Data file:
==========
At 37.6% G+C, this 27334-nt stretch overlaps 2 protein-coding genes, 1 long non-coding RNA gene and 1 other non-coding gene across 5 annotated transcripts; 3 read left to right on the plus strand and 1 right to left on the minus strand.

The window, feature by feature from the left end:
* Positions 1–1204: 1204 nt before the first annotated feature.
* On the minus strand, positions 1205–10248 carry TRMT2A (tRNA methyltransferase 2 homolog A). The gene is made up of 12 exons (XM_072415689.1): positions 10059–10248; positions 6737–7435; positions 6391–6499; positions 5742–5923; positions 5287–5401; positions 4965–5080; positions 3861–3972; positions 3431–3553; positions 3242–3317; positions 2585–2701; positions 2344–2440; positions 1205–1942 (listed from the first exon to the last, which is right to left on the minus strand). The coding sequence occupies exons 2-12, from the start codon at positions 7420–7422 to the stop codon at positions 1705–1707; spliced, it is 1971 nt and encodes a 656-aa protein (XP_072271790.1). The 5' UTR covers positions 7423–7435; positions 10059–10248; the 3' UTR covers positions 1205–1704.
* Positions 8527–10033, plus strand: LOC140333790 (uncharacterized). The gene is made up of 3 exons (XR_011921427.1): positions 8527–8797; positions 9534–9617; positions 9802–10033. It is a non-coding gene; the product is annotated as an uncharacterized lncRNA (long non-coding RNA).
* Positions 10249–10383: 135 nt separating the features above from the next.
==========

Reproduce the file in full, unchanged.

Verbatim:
At 37.6% G+C, this 27334-nt stretch overlaps 2 protein-coding genes, 1 long non-coding RNA gene and 1 other non-coding gene across 5 annotated transcripts; 3 read left to right on the plus strand and 1 right to left on the minus strand.

The window, feature by feature from the left end:
* Positions 1–1204: 1204 nt before the first annotated feature.
* On the minus strand, positions 1205–10248 carry TRMT2A (tRNA methyltransferase 2 homolog A). The gene is made up of 12 exons (XM_072415689.1): positions 10059–10248; positions 6737–7435; positions 6391–6499; positions 5742–5923; positions 5287–5401; positions 4965–5080; positions 3861–3972; positions 3431–3553; positions 3242–3317; positions 2585–2701; positions 2344–2440; positions 1205–1942 (listed from the first exon to the last, which is right to left on the minus strand). The coding sequence occupies exons 2-12, from the start codon at positions 7420–7422 to the stop codon at positions 1705–1707; spliced, it is 1971 nt and encodes a 656-aa protein (XP_072271790.1). The 5' UTR covers positions 7423–7435; positions 10059–10248; the 3' UTR covers positions 1205–1704.
* Positions 8527–10033, plus strand: LOC140333790 (uncharacterized). The gene is made up of 3 exons (XR_011921427.1): positions 8527–8797; positions 9534–9617; positions 9802–10033. It is a non-coding gene; the product is annotated as an uncharacterized lncRNA (long non-coding RNA).
* Positions 10249–10383: 135 nt separating the features above from the next.